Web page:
A group involving the former head of the Nevada-based Greenspun Corp., owner of the Las Vegas Sun newspaper, said it has a deal to acquire the shuttered Revel casino in Atlantic City from developer Glenn Straub, according to records filed with the Atlantic County clerk's office.

The Aug. 31 "agreement of sale" document identifies Bruce Deifik, now president and chief executive of Denver-based developer Integrated Properties Inc., as the manager of the entity in charge of the company that would acquire the casino tower and adjacent power plant under the deal.

It would be extremely unusual to file such a document in connection with a property if no deal had been signed for its sale, although the agreement could be contingent on provisions such as financing or board approvals, according to lawyers who have worked on similar contracts.

Straub, however, said in an interview Wednesday that there was no deal to sell the failed 47-story, 900-guest-room resort, which his Polo North Country Club Inc. bought out of bankruptcy for $82 million in April 2015.

"There's no sale," he said. "I can file that I'm the king of Arabia at the clerk's office."

He also said there had been no talks to sell the property near the boardwalk's eastern terminus — built at a cost of $2.4 billion — to New York-based investment firm Keating & Associates LLC, which disclosed last month that it had offered $225 million for the resort.

Keating said in a Wednesday statement that it remained committed to acquiring the casino, despite the apparent agreement with Deifik's group.

Since its acquisition by Straub, the Revel has remained shuttered amid disputes with government officials, one of which culminated in a February ruling by the state Casino Control Commission that he must obtain a casino license for the property.

Straub has appealed that decision in state Superior Court in Atlantic County, arguing that his plan to lease part of the property to Connecticut developer Robert A. Landino to run as the so-called Ten casino resort means that he needs no license of his own.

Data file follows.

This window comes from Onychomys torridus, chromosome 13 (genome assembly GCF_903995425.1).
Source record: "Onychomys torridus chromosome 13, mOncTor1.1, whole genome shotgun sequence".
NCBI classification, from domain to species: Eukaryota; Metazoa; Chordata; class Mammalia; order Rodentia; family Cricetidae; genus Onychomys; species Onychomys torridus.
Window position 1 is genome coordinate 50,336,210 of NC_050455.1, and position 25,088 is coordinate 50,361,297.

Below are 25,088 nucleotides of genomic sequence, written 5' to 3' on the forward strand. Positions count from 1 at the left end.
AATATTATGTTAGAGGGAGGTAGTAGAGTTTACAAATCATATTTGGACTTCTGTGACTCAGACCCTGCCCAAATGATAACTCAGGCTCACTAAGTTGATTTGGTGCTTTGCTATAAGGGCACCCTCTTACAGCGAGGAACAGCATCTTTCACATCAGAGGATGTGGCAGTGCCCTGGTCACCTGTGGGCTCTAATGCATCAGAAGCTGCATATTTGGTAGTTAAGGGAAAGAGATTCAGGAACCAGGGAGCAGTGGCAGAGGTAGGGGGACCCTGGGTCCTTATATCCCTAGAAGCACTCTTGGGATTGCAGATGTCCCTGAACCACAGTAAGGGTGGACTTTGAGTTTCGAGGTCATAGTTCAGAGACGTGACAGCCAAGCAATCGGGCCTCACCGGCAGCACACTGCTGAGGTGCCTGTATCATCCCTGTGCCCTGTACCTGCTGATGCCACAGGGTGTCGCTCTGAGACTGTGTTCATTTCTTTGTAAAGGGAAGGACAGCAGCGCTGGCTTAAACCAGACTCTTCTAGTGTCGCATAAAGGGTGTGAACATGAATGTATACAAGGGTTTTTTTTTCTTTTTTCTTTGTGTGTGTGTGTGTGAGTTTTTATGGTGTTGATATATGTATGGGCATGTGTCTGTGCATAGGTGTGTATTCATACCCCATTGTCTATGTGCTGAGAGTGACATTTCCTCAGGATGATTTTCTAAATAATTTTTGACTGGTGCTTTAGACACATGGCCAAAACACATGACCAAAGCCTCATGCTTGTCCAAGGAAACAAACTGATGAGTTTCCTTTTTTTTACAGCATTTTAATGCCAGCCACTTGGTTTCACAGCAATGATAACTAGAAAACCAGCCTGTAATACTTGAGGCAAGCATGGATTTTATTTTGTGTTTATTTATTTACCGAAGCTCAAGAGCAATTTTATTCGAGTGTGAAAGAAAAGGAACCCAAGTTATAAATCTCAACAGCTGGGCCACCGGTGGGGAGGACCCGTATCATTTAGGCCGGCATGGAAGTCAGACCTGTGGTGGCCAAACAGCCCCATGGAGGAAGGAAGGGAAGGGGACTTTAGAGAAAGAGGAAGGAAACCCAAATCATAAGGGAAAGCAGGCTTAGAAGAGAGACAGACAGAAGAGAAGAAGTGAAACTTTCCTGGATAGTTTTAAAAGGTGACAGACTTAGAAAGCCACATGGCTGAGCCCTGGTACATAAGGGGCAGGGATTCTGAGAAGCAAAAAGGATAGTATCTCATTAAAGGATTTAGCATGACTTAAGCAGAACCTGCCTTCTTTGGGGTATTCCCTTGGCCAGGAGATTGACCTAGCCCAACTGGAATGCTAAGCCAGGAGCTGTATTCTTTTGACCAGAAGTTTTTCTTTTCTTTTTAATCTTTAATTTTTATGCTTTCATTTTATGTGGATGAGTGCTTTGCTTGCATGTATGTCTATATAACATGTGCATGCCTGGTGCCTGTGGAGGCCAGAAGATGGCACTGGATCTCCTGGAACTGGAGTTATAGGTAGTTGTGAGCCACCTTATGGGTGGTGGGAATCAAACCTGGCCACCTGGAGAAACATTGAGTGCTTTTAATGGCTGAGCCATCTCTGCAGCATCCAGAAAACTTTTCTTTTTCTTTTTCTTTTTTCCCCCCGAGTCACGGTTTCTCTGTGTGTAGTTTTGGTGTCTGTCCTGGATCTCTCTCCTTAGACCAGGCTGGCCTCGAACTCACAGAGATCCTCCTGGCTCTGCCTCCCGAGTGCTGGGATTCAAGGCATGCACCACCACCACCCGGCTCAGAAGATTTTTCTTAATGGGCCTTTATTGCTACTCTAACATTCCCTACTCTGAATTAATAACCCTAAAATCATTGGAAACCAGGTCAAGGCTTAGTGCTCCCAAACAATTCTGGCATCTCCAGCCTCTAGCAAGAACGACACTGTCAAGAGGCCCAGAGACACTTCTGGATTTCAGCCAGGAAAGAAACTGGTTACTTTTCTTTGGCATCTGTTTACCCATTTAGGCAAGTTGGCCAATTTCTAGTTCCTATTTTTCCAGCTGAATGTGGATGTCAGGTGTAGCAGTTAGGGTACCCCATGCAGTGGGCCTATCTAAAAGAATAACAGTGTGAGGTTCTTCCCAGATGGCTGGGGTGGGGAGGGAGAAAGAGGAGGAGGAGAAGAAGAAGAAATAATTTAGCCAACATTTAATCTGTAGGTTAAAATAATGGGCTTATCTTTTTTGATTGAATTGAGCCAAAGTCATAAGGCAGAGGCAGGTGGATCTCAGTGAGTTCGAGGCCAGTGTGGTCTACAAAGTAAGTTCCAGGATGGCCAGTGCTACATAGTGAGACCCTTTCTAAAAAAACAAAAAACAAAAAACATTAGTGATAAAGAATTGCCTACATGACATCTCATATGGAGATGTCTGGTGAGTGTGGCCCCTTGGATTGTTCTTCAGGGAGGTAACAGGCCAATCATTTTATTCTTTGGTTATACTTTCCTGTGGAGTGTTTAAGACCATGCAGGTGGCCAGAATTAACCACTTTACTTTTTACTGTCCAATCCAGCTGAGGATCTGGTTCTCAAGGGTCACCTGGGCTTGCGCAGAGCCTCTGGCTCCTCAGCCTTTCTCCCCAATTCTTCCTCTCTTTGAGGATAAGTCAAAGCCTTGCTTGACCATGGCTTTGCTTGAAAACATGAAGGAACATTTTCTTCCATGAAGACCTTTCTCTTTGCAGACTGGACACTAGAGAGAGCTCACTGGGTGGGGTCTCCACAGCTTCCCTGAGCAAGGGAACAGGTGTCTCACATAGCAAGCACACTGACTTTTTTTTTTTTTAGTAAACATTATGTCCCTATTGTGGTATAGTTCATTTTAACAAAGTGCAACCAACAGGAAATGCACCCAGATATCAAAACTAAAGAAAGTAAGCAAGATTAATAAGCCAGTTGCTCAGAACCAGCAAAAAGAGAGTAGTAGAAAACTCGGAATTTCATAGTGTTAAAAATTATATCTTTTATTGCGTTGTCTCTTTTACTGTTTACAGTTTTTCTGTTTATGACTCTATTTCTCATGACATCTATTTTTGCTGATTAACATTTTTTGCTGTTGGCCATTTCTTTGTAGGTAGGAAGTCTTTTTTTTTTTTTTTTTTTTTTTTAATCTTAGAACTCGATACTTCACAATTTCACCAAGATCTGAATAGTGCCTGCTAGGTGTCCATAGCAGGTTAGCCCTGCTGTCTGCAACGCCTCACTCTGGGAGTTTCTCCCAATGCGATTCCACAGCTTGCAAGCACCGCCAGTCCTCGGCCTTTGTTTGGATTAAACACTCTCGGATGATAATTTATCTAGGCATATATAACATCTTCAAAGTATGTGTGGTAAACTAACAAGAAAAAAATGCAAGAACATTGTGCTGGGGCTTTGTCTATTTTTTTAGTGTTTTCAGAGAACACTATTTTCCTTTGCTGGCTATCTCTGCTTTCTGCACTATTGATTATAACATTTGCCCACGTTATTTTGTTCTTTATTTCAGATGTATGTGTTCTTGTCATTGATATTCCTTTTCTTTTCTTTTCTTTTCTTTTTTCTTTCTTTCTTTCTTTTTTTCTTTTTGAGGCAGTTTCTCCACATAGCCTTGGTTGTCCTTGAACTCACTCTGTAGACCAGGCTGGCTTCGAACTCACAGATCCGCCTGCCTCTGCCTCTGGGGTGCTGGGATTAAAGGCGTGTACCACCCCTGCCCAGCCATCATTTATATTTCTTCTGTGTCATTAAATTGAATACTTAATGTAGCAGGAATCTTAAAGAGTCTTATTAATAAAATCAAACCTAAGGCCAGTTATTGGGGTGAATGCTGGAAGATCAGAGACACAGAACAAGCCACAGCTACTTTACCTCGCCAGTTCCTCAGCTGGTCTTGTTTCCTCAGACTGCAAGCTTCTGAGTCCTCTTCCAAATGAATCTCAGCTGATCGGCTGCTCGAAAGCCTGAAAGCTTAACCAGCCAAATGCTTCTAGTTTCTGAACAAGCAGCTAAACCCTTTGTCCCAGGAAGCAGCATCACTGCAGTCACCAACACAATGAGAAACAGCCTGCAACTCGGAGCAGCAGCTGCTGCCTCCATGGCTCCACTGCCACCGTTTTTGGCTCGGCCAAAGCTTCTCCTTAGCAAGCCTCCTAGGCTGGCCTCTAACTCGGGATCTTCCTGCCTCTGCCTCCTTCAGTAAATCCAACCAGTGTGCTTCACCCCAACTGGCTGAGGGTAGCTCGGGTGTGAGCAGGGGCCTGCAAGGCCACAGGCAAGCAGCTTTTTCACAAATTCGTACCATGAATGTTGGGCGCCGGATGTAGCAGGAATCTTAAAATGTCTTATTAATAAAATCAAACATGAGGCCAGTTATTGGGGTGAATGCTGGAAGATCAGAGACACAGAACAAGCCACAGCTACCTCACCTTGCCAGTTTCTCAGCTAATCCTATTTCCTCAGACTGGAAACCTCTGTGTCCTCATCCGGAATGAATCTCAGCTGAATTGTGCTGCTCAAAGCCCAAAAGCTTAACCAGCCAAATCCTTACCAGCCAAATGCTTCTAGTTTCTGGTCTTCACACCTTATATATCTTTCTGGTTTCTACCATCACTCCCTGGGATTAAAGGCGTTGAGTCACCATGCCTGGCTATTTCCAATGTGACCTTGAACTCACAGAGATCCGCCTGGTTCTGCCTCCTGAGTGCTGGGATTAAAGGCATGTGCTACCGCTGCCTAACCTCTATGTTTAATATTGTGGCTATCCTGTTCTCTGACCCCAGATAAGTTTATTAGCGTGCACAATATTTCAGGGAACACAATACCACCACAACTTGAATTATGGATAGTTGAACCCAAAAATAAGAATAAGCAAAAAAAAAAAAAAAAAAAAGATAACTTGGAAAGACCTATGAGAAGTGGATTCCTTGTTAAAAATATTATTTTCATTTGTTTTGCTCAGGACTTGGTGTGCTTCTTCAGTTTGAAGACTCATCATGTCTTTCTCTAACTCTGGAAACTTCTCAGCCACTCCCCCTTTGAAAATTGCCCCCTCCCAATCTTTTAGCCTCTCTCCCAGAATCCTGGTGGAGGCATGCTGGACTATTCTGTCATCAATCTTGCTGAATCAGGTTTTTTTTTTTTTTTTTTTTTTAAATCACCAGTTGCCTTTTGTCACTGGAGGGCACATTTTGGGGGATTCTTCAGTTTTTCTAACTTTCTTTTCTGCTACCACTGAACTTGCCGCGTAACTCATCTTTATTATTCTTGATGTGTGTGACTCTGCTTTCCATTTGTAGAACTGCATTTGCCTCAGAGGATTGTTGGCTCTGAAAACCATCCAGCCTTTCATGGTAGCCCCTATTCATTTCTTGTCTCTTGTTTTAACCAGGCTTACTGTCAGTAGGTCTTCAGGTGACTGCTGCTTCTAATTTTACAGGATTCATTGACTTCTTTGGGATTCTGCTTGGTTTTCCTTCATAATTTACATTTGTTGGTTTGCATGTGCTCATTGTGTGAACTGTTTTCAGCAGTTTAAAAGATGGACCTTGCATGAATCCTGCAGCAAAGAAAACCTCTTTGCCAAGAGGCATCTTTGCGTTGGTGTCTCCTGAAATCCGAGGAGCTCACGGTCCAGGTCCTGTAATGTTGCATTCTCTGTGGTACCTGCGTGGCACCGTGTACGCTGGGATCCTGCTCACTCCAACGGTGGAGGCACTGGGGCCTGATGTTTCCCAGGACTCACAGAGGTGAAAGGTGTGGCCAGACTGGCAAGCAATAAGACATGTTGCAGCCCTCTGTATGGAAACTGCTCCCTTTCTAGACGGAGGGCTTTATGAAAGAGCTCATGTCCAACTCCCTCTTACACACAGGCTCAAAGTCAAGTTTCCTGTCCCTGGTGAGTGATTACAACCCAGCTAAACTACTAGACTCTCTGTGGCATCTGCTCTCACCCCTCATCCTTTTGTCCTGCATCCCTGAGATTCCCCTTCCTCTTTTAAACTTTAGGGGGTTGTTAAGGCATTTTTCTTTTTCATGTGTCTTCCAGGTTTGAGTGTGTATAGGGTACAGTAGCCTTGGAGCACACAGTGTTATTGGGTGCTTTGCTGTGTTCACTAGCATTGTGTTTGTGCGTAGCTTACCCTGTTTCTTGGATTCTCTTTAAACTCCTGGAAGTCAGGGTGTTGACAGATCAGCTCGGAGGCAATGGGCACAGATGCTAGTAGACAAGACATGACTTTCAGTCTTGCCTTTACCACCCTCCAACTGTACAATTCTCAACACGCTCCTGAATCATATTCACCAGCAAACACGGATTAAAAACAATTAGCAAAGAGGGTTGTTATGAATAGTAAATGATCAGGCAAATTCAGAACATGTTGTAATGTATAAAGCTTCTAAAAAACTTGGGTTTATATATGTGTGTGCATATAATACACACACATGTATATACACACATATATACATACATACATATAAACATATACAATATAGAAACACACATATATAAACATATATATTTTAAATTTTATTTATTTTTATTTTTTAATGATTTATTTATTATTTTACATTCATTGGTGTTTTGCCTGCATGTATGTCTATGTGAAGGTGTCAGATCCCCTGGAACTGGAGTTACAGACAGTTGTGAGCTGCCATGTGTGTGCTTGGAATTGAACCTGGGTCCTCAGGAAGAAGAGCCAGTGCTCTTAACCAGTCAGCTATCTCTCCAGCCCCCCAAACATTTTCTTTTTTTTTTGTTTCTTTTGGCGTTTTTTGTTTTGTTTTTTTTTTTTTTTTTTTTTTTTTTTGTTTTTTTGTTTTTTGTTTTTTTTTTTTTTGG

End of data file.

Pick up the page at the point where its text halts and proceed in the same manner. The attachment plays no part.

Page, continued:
When asked about the property's potential sale, Straub said he was waiting for a ruling on his appeal.

The Aug. 31 agreement-of-sale record was reported this week by the Atlantic City Press. The document identifies the prospective buyer of the Revel and power plant properties as New Jersey-based Ten RE ACNJ LLC.

Ten RE ACNJ was formed by Landino in December, according to separate state business records. Landino did not return a phone message left at his Middletown, Conn.-based real estate firm, Centerplan Cos., seeking details of his involvement with the potential purchase.

Deifik, meanwhile, is identified in the agreement documents as the manager of Colorado-based Mile High Dice MGR LLC, which, in turn, manages Ten RE ACNJ.

Ten RE ACNJ's formation documents were amended by Deifik on Aug. 1 to incorporate provisions of New Jersey's Casino Control Act, indicating that the company may intend to seek a gambling license in the future.

Deifik did not return a phone message asking about the deal with Straub.

Deifik's projects with Integrated Properties have included the Hyatt Grand Champions Resort in Palm Springs and central Denver's 16M mixed-use development, according to the real estate company's website.

He is also identified on the website of Las Vegas-based Fifth Street Gaming LLC, owner of properties including the Downtown Grand Las Vegas resort, as that company's principal and co-founder.

As president of Greenspun, a post he held until 2011, Deifik oversaw operations of the Sun newspaper, Vegas.com, and real-estate development subsidiary American Nevada Co., as well as various gaming partnerships, according to the Integrated Properties site.